Muslim Brotherhood Launches Alternative Facebook

Muslim Brotherhood Launches Alternative Facebook


In Egypt, the Muslim Brotherhood is a controversial group that is officially declared an illegal political organisation, whose members get often arrested and detained. The Brotherhood has members allover the Arab world and is closely linked to the Palestinian Hamas movement that is widely seen as a terrorist group.

The decision to create the newIkhwanFacebook is part of  the Brotherhood’s zealous endeavor to have a presence and wide outreach in the digital world. The “IkhwanFacebook” is yet another addition to a whole set of Brotherhood websites that include an “IkhwanWiki”, IkhwanWeb, and “IkhwanGoogle”. The latter is a search engine specialized in searching Muslim Brotherhood’s websites, forums and blogs.

Isolation or Integration?

The Brotherhood’s plan to create a parallel to Facebook has been debated and critized internally. “When I think today that I am calling people who are frequenting the internet to real Islam, I’ll also study where they are, what are the places they go to. I will not establish a site or a place for myself and say “OK, here I am. Whoever wants to find my ideas they can come to my place”. I find where those people are and I go to them,” said Mosab Ragab, a Brotherhood member in an interview with the Dubai based The National newspaper.

Mosab Ragab’s objections to the new Brotherhood online tool were reflected in a discussion in the IkhwanFacebook website about the involvement in the activities in this new network: Will the  alternative facebook consume the Brotherhood members’ and take away their presence from the original Facebook with its 400 million users? And consequently, lessen instead of strengthen the Brotherhood’s chances to reach new publics.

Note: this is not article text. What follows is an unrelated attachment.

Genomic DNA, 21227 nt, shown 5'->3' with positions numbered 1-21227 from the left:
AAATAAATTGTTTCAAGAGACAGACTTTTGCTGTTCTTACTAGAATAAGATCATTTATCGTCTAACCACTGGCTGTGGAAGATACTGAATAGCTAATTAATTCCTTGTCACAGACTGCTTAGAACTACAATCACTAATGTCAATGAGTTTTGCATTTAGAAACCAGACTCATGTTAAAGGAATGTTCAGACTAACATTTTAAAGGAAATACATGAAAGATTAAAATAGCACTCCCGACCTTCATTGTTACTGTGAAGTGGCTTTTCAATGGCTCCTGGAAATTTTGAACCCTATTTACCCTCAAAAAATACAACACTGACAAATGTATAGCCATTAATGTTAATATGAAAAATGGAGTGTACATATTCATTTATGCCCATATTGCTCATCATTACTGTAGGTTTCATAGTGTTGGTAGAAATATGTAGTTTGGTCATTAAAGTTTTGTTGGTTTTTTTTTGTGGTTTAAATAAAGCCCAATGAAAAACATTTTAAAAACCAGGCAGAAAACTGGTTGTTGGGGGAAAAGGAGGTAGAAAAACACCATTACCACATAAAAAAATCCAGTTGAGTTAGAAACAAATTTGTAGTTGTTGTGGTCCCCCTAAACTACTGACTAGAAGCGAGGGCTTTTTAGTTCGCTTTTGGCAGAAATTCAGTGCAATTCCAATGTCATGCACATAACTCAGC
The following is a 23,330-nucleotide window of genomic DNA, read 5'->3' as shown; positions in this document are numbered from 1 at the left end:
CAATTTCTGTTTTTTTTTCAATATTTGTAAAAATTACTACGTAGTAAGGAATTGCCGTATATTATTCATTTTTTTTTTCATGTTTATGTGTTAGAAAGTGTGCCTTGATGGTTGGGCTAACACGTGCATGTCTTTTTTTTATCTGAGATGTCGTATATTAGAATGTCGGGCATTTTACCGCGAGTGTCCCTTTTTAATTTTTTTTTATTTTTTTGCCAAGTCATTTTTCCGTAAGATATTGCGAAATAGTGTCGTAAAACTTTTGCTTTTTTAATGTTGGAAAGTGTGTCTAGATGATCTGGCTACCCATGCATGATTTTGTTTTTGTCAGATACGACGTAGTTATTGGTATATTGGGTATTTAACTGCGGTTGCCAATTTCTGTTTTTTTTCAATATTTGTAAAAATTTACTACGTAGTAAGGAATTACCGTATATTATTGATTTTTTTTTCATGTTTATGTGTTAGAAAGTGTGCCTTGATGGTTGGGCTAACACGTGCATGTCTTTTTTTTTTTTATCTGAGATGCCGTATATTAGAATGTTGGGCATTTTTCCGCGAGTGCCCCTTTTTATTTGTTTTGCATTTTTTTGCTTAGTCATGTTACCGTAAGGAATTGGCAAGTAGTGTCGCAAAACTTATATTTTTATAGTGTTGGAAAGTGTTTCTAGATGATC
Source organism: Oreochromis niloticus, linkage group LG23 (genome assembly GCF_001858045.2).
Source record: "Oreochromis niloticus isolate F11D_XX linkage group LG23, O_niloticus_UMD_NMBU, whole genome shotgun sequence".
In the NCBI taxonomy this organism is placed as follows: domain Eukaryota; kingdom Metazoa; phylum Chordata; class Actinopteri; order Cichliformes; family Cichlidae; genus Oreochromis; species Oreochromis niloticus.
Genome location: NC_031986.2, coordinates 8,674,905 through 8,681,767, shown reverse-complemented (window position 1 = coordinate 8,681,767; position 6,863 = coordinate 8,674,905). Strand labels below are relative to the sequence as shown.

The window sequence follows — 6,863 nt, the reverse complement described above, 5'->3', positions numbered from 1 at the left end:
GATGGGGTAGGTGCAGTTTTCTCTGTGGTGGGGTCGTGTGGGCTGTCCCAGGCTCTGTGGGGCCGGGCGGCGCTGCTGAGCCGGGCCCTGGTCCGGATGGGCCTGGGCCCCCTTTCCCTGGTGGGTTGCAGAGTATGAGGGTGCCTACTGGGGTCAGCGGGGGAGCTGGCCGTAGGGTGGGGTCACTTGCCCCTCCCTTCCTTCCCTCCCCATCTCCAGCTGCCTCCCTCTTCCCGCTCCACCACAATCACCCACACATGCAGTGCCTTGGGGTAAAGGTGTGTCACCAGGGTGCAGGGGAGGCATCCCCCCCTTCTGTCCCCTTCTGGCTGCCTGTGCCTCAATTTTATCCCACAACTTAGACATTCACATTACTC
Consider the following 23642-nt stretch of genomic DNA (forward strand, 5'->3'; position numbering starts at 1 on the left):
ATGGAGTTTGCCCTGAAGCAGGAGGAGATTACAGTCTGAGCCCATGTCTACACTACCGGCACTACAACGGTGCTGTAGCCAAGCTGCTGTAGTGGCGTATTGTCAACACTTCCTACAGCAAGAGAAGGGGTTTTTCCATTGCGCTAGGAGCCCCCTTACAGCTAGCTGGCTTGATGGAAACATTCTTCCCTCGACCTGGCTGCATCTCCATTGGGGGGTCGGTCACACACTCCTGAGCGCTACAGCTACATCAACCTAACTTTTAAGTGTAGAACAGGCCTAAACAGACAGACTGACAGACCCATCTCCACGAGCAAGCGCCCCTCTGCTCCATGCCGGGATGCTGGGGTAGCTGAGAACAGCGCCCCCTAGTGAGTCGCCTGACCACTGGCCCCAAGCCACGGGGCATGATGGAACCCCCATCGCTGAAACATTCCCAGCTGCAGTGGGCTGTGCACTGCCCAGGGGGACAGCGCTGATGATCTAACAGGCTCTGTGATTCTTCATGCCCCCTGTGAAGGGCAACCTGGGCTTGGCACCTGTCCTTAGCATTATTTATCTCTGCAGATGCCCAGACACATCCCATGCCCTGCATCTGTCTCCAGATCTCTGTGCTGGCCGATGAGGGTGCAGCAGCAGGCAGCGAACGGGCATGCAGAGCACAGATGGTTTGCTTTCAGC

“The label of “Ikhwan” will certainly make this site away from the mainstream users, if I was not a Brotherhood member, I would have never joined in,” objected one voice in the discussion. Others were more optimists, noting that it is too early to make any kind of evaluation of the actual impact and outreach of this Facebook  parallel friendship network.

The Muslim Brothers, known in the Arab world as Al-ikhwan, which means the Brotherhood, is a Sunni transnational movement that was founded back in 1928 in Egypt by Hassan al-Banna.

The Brotherhood’s stated goal according to their official website is “to establish Allah’s law in the land by achieving the spiritual goals of Islam and the true religion.”

The Muslim brotherhood is believed to be the largest political opposition organization in Egypt and in many other Arab states.

The Muslim Brotherhood movement is banned in Egypt, and members have been arrested for their participation in it.Despite the ban, Muslim Brotherhood members ran in the Egyptian parliamentarian elections in 2005 as independents and won 8 seats.


Ikhwan Goes English

The Muslim Brotherhood’s internet strategy includes that many of the Brotherhood sites are published in English to reach out to Western publics. Besides the Ikhwanfacebook, which borrows many of the original Facebook social concepts, such as image and video sharing, live chatting and online “friendships”. The Brotherhood has created two official websites, the Arabic speaking “IkhwanOnline and the English speaking IkhwanWeb. They also have anIkhwanScope”, which is a news website that reflects a reading of current news from the perspective of the Brotherhood.

An “IkhwanPhobia” is another recent website, established in mid 2010. It is run by a group of Muslim Brotherhood academic intellectuals and has the objective to “act positively and effectively in response to accusations and allegations that face the Muslim Brotherhood” according to the websites official statement. Other internet tools established by the movement include an IkhwanWiki, which is an Arabic language wikipedia of the movement, its history, leaders, and ideas.

So far, the Brotherhood has not created its own alternative to the popular Youtube. But in joining Youtube, the Brotherhood didn’t just upload their videos, in stead they established their own channel on Youtube presenting video documentaries of the history of the group as well as interviews with many of the leading figures of the movement.